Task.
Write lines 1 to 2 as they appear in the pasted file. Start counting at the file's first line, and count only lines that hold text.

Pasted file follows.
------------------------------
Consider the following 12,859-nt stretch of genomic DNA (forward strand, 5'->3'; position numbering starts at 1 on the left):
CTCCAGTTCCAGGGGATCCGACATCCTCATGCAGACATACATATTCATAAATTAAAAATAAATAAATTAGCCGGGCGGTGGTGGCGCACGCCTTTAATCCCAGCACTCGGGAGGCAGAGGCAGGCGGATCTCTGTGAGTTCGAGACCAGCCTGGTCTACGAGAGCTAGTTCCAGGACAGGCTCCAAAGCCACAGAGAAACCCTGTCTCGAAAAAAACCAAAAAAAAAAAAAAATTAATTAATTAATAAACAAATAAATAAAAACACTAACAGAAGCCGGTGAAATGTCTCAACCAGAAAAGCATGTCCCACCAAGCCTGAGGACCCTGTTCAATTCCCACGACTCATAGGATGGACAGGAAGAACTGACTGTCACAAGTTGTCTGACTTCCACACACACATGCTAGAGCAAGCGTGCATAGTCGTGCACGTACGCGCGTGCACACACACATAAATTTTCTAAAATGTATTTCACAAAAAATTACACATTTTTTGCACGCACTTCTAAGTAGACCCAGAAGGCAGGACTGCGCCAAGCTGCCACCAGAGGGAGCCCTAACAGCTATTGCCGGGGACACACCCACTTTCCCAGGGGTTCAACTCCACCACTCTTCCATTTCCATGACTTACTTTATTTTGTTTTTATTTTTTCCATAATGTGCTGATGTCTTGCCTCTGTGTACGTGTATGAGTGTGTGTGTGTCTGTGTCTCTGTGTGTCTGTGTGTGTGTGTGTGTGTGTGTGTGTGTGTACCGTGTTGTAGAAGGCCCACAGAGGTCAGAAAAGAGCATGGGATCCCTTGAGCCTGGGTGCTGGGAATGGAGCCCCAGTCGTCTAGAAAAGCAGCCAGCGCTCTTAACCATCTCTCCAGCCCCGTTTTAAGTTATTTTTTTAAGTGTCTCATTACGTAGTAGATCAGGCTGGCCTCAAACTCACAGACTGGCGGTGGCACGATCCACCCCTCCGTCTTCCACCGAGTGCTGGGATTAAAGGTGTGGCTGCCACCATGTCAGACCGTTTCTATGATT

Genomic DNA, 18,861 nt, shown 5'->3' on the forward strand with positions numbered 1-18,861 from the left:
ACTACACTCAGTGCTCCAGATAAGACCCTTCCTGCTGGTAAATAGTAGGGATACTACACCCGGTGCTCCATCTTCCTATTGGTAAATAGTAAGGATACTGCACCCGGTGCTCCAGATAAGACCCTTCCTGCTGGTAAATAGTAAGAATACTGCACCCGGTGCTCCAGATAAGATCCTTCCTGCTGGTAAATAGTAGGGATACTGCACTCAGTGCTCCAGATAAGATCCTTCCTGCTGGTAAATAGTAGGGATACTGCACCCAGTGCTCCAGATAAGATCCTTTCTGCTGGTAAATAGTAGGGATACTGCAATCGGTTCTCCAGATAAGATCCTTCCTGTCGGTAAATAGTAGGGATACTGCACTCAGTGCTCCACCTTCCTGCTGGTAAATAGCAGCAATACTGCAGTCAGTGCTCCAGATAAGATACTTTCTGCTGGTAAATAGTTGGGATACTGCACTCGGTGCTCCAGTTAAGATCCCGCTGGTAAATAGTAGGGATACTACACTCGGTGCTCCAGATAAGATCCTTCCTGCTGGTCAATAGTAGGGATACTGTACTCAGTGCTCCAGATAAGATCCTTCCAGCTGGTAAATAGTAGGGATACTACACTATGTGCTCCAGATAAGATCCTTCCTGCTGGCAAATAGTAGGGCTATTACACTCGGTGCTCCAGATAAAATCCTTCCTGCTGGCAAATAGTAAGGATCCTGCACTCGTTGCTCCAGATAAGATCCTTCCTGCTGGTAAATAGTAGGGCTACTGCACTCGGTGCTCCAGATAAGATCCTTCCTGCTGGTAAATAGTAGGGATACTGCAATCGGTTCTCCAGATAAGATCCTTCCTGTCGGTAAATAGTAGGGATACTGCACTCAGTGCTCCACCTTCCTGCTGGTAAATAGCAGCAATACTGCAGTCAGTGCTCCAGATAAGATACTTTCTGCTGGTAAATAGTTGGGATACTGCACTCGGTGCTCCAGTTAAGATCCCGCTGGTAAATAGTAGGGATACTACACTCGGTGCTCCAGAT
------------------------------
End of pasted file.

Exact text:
Consider the following 12,859-nt stretch of genomic DNA (forward strand, 5'->3'; position numbering starts at 1 on the left):
CTCCAGTTCCAGGGGATCCGACATCCTCATGCAGACATACATATTCATAAATTAAAAATAAATAAATTAGCCGGGCGGTGGTGGCGCACGCCTTTAATCCCAGCACTCGGGAGGCAGAGGCAGGCGGATCTCTGTGAGTTCGAGACCAGCCTGGTCTACGAGAGCTAGTTCCAGGACAGGCTCCAAAGCCACAGAGAAACCCTGTCTCGAAAAAAACCAAAAAAAAAAAAAAATTAATTAATTAATAAACAAATAAATAAAAACACTAACAGAAGCCGGTGAAATGTCTCAACCAGAAAAGCATGTCCCACCAAGCCTGAGGACCCTGTTCAATTCCCACGACTCATAGGATGGACAGGAAGAACTGACTGTCACAAGTTGTCTGACTTCCACACACACATGCTAGAGCAAGCGTGCATAGTCGTGCACGTACGCGCGTGCACACACACATAAATTTTCTAAAATGTATTTCACAAAAAATTACACATTTTTTGCACGCACTTCTAAGTAGACCCAGAAGGCAGGACTGCGCCAAGCTGCCACCAGAGGGAGCCCTAACAGCTATTGCCGGGGACACACCCACTTTCCCAGGGGTTCAACTCCACCACTCTTCCATTTCCATGACTTACTTTATTTTGTTTTTATTTTTTCCATAATGTGCTGATGTCTTGCCTCTGTGTACGTGTATGAGTGTGTGTGTGTCTGTGTCTCTGTGTGTCTGTGTGTGTGTGTGTGTGTGTGTGTGTGTGTACCGTGTTGTAGAAGGCCCACAGAGGTCAGAAAAGAGCATGGGATCCCTTGAGCCTGGGTGCTGGGAATGGAGCCCCAGTCGTCTAGAAAAGCAGCCAGCGCTCTTAACCATCTCTCCAGCCCCGTTTTAAGTTATTTTTTTAAGTGTCTCATTACGTAGTAGATCAGGCTGGCCTCAAACTCACAGACTGGCGGTGGCACGATCCACCCCTCCGTCTTCCACCGAGTGCTGGGATTAAAGGTGTGGCTGCCACCATGTCAGACCGTTTCTATGATT